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Would You Honor This Patient’s Request to ID a ‘Friend’s’ Frames?

‘Just look it up in their file,’ she says…




During the afternoon rush, a particular patient walked around the optical department while on her cell phone. “I’m at my eye doctor’s office — I am totally going to get the same glasses that the lady from the sushi bar has.” She continued loudly, “I don’t know what kind of glasses they are but I’m going to figure out a way to get them.”


Real Deal scenarios are inspired by true stories but are changed to sharpen the dilemmas involved and should not be confused with real people or places. Responses are peer-sourced opinions and are not a substitute for professional legal advice. Please contact your attorney if you have any questions about an employee or customer situation in your own business.


Carissa Dunphy has been working in private practice optometry since 2008 and is the founder of Optician Now ( Follow Carissa on Instagram and Facebook at @opticiannow.

After 10 or so minutes of rambling and acting as though nobody else had heard her entire conversation, the patient approached Jane, an optician. “Hi, I was hoping you could help me find a specific pair of glasses that a friend of mine wears,” she said.

“I will certainly do my best,” Jane said enthusiastically. “Could you describe the frame, or do you know the brand or model?”

“Not specifically, but I can tell you all about them!” The patient continued, “They’re really large and kind of square, but also kind of round.

The frames are really unique cause they’re a bright cobalt blue on the top half and like a spotted white and pink on the bottom half.”


Jane commented, “They do sound cool! Do you have a picture of your friend wearing them, so I could possibly identify them?”

“No. I had one photo, but it was too far away to see any detail,” the patient replied.

Jane responded, “Could you text your friend and ask them to share the brand or model, or text us a photo of the frame?”

“No, I don’t really want to bother her,” the patient continued. “She told me that she got her glasses here, so you should be able to look her up on your computer and get the information.”

Jane knew from the phone call that this was not, in fact, a friend of the patient and that continuing with the back-and-forth questions would be a wild goose chase, likely yielding no useful information.

The patient saw the reluctant look on Jane’s face, and blurted out, “I really love those glasses and will buy them today — I have cash. If I could get you to help me with this, I will definitely return and be a patient of this office!”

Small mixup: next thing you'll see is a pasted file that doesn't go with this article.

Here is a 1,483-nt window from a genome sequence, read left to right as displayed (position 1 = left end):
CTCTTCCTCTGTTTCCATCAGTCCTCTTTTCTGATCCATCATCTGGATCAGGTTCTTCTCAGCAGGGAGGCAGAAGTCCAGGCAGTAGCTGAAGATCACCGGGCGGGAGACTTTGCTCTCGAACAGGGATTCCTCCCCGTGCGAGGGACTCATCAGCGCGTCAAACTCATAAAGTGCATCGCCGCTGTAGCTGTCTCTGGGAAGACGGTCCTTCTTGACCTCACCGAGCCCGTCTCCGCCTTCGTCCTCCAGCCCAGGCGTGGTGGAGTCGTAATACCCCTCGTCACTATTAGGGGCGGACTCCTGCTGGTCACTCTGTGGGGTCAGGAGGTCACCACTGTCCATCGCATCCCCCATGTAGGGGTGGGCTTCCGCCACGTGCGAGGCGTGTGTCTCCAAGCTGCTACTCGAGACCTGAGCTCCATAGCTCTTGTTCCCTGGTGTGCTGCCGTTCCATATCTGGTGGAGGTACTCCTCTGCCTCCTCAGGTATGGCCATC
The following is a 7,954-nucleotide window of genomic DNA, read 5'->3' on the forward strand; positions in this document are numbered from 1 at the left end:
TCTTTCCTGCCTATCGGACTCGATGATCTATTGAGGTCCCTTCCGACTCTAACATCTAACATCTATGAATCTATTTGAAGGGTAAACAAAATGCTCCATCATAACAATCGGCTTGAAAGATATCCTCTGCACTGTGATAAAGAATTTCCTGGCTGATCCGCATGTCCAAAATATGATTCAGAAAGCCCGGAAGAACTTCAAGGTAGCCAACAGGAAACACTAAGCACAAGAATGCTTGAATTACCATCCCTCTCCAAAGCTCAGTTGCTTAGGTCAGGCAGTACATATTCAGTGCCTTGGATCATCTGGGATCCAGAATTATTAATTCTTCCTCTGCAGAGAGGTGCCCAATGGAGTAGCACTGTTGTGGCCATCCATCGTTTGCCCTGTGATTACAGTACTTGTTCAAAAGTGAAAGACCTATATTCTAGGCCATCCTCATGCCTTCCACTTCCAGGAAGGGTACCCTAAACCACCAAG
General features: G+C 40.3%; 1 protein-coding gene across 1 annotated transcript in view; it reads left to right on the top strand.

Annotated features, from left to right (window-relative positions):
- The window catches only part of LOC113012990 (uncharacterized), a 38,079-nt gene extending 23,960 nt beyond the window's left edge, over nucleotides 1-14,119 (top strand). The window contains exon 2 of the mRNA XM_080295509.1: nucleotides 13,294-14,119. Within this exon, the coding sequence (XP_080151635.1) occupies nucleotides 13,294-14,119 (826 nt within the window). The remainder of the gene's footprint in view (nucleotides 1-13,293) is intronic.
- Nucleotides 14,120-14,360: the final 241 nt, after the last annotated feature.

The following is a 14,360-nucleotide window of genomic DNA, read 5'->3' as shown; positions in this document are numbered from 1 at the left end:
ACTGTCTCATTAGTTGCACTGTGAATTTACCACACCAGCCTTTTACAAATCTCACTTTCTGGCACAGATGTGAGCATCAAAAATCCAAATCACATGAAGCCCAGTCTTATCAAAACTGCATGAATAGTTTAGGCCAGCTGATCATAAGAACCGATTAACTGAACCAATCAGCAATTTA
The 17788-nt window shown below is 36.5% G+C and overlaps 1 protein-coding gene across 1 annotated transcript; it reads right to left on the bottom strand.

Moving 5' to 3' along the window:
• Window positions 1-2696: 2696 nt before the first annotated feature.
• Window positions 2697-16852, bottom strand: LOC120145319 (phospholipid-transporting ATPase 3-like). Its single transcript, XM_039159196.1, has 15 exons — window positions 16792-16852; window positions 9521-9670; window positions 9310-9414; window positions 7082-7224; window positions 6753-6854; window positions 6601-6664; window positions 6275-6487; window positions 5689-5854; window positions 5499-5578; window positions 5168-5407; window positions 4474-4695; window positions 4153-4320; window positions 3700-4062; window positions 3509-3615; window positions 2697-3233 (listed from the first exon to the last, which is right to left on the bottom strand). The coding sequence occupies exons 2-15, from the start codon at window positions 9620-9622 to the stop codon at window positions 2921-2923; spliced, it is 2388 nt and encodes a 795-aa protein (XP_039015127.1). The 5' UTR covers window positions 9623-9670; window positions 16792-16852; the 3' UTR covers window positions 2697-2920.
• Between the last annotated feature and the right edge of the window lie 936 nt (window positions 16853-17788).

As much as Jane loved to make a sale, she also had a conscience. Jane knew that many of her co-workers had previously done this exact thing when asked, and would again, so there was no point in asking for one of their opinions.

“Pleeeeease?” the patient continued. “It’s got to be super easy to look up! It would mean so much to me and I will tell all my friends and family about the great service I received from this office!”

Jane could have very quickly pulled up the order to get this whiny diva out of her office, but a million questions were running through her mind…

The Big Questions

  • Are glasses orders actually part of a medical record?
  • Is HIPAA even applicable here? Should she look up the other person’s glasses order real quick to get the sale and gain a patient?
  • Knowing that if she declines the request, the patient could return to ask someone else who will likely oblige — or even worse, leave the business a bad review. Should she bring this up as an all-staff discussion?


Rick R.
Girard, PA

I tried to find out if giving out frame information is a breach of HIPAA. There’s no clear-cut answer I could find. But I wouldn’t take the chance. If you want a bad review, that’s a good way to get one. This woman is not taking into consideration the ramifications of this request. If she wanted the frame, she could make concessions to avoid problems. If not, then don’t sell. It is not worth the possible negative outcomes. There are bigger issues if one staff member complies and another does not. The biggest problem here is the customer does not know the woman at the sushi bar. It’s not like it was her sister or something of that nature. You can’t worry too much about a bad review … What’s she going to say — ‘They wouldn’t give out another patient’s information’? Sounds like a positive to me.

Jeff R.
North Sioux City, SD

By pulling a patient’s file, you have confirmed to the new client that the original patient was in fact a patient with you, which is a HIPAA violation.

Judy C.
Virginia Beach, VA

No, eyewear is not part of a patient’s medical record. However, fishing around for a patient’s name and other info, as this woman is trying to do, would be a violation if revealed. “The lady at the sushi place” has a name and her “friend” would know that. The fact that other staff have or will accommodate her is a topic for the next staff meeting and a discussion on what information can and cannot be shared. Patient information should never be shared with another patient without express permission.

Jennifer L.
Dansville, NY

First off, we don’t sell the same frame to another person without the original buyer’s permission. We live in a small town and only sell one of each style/color. Because how can you be unique if everyone has your frame? Second, she’s incredibly disrespectful and demanding. She’s not the kind of customer we want, so we would tell her she’ll have to bring her friend in so we can get permission from said friend in person to share her style with someone else. We’d tell her that we’d be courteous enough to do the same for her. No doubt she’d never be back. (Wipe hands clean of the situation.)

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